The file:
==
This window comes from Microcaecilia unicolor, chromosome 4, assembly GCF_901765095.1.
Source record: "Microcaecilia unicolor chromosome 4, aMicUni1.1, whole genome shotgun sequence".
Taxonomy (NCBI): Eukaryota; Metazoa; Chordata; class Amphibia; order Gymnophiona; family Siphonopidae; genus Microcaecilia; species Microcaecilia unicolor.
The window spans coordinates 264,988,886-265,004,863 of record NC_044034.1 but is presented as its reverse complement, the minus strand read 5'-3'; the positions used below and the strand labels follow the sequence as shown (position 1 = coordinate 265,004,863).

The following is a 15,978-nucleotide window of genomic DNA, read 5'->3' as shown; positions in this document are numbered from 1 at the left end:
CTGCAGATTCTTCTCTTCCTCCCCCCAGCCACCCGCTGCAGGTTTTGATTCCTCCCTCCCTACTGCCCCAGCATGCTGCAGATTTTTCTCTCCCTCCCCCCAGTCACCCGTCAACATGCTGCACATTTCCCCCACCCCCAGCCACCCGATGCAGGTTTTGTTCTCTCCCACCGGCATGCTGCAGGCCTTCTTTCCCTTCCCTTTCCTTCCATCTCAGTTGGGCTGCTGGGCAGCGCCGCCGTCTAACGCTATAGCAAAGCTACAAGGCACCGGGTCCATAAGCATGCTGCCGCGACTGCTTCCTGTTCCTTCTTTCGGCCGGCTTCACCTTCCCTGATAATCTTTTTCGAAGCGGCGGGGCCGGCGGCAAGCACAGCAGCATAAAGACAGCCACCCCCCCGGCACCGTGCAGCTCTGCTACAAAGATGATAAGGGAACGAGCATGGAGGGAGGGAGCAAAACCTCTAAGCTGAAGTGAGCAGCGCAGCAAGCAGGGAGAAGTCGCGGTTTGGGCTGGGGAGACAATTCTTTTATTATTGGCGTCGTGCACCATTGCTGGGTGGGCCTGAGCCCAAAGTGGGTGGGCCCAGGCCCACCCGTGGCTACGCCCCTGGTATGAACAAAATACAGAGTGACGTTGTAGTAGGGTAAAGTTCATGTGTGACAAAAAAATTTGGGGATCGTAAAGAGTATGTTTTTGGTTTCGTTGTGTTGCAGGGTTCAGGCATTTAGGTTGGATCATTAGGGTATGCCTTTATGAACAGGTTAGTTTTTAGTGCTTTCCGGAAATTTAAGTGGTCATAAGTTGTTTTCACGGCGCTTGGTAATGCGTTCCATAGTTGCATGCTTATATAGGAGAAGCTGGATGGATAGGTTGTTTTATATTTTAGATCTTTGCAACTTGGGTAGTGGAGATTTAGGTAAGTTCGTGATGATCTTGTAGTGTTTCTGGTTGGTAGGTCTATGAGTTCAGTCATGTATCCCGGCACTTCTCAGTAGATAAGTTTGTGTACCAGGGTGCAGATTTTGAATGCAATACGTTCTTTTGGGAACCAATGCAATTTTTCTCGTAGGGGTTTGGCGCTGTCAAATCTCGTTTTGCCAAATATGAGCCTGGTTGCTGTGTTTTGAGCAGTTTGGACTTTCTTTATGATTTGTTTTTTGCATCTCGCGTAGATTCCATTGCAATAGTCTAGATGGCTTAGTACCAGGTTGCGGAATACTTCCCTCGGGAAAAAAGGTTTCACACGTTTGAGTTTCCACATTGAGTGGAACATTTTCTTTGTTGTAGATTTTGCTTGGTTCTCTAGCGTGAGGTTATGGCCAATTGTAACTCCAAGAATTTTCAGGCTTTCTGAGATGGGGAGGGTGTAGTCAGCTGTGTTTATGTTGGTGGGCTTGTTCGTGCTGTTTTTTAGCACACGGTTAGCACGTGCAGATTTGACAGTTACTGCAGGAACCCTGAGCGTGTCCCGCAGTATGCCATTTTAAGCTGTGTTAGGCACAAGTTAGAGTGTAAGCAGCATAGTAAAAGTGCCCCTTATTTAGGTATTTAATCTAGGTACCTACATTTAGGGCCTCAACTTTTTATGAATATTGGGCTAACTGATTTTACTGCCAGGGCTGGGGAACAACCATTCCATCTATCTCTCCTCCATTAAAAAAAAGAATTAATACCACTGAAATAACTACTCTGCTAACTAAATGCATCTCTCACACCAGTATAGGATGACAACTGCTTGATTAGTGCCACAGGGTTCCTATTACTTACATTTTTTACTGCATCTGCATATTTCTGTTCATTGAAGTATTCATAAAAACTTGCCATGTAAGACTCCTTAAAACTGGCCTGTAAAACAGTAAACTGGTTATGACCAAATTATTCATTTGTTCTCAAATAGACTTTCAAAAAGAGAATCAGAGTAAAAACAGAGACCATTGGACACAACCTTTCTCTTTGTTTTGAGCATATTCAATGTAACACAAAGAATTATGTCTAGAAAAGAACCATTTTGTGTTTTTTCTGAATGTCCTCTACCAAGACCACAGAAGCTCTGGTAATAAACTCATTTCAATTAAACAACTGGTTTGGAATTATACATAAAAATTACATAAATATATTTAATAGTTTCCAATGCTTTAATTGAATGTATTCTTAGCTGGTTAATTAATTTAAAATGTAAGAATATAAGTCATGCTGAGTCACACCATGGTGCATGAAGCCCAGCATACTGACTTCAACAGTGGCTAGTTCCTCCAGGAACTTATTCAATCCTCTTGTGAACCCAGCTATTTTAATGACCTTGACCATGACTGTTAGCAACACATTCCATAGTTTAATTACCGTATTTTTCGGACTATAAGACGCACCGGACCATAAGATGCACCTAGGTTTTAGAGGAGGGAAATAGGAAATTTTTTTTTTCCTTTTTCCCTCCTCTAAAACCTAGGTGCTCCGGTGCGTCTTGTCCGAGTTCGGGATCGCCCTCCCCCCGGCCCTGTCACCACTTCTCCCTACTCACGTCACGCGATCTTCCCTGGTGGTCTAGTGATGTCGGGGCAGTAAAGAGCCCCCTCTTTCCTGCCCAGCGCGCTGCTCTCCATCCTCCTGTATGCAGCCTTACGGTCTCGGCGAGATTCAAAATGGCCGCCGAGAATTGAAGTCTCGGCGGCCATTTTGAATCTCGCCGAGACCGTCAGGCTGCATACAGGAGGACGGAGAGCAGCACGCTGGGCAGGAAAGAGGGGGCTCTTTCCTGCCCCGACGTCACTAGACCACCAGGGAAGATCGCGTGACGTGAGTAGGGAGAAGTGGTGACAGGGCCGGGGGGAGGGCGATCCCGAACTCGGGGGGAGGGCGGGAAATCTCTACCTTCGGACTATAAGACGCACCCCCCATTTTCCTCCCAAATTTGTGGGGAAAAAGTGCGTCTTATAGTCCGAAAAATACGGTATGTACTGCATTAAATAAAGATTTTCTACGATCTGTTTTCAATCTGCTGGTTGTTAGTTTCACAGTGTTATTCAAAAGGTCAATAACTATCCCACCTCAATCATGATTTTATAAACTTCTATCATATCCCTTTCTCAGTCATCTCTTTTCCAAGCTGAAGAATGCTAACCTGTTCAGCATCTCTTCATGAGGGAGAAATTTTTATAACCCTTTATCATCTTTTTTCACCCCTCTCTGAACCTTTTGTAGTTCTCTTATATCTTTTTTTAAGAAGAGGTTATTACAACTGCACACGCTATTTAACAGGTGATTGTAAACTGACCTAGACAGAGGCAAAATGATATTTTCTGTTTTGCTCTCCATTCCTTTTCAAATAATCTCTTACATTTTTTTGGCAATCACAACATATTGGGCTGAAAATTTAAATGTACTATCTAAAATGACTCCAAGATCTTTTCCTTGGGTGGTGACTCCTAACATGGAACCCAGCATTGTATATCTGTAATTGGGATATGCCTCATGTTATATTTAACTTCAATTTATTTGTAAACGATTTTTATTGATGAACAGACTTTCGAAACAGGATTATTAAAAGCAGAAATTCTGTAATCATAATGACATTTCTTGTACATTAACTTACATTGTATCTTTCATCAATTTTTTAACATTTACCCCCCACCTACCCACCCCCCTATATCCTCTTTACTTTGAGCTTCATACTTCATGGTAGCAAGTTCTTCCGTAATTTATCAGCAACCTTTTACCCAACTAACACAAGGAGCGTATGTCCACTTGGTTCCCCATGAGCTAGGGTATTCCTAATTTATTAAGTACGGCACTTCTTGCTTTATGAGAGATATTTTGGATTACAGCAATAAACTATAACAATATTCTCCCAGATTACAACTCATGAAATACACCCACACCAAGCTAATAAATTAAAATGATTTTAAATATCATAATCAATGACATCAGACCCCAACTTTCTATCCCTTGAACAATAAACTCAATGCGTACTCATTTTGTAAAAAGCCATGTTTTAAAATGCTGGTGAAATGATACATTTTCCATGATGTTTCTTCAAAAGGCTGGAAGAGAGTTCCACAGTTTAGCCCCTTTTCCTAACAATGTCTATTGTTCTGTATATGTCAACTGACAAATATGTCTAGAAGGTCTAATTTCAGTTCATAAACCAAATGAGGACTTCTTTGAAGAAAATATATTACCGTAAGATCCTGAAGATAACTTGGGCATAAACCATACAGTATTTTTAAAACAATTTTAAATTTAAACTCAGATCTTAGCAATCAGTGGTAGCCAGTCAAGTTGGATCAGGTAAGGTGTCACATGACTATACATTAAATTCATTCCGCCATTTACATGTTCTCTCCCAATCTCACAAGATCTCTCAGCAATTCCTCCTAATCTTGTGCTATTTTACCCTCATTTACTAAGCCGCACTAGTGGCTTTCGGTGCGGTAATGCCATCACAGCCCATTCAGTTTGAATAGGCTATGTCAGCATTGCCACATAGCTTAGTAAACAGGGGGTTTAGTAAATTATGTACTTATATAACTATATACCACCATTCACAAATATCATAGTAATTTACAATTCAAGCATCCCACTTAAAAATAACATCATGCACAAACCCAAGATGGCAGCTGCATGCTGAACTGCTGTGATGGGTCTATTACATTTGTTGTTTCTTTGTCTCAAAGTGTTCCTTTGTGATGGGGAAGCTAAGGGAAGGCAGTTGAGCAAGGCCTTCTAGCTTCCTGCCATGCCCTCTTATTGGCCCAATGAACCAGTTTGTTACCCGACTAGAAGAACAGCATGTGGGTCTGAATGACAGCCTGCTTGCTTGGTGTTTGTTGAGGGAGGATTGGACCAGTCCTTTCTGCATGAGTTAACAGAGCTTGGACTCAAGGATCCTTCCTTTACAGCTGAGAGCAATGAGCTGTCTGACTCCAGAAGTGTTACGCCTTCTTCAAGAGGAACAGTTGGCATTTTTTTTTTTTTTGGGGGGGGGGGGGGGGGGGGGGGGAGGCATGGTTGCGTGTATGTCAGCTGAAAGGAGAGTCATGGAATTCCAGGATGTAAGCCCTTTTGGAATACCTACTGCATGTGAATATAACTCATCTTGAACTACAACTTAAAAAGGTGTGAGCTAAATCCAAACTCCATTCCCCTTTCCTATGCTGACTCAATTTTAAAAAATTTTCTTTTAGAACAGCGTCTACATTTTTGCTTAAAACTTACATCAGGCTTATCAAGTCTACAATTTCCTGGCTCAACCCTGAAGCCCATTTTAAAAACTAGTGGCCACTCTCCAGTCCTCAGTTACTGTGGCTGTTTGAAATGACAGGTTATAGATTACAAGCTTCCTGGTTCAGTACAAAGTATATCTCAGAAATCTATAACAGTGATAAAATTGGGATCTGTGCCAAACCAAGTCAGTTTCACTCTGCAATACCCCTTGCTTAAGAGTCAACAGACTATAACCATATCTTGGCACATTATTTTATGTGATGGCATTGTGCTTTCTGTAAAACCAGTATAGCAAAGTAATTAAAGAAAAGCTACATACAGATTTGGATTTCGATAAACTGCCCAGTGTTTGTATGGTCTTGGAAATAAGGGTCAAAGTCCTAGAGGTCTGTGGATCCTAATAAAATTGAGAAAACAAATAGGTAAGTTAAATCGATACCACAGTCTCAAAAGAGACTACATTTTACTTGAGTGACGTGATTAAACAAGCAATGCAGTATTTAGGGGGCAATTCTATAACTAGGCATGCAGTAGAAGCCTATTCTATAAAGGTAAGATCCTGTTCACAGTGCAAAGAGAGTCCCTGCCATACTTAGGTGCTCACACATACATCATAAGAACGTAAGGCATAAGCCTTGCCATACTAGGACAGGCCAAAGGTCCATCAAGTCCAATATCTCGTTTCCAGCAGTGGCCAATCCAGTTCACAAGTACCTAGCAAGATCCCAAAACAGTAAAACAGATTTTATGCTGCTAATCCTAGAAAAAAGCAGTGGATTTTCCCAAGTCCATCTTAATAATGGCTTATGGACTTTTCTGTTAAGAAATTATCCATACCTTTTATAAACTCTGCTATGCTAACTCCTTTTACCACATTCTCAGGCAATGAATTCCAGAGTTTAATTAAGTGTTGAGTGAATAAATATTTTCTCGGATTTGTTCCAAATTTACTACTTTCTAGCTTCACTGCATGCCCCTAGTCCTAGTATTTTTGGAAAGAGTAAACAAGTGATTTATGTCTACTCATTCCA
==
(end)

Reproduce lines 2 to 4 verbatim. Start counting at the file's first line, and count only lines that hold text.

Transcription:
Source record: "Microcaecilia unicolor chromosome 4, aMicUni1.1, whole genome shotgun sequence".
Taxonomy (NCBI): Eukaryota; Metazoa; Chordata; class Amphibia; order Gymnophiona; family Siphonopidae; genus Microcaecilia; species Microcaecilia unicolor.
The window spans coordinates 264,988,886-265,004,863 of record NC_044034.1 but is presented as its reverse complement, the minus strand read 5'-3'; the positions used below and the strand labels follow the sequence as shown (position 1 = coordinate 265,004,863).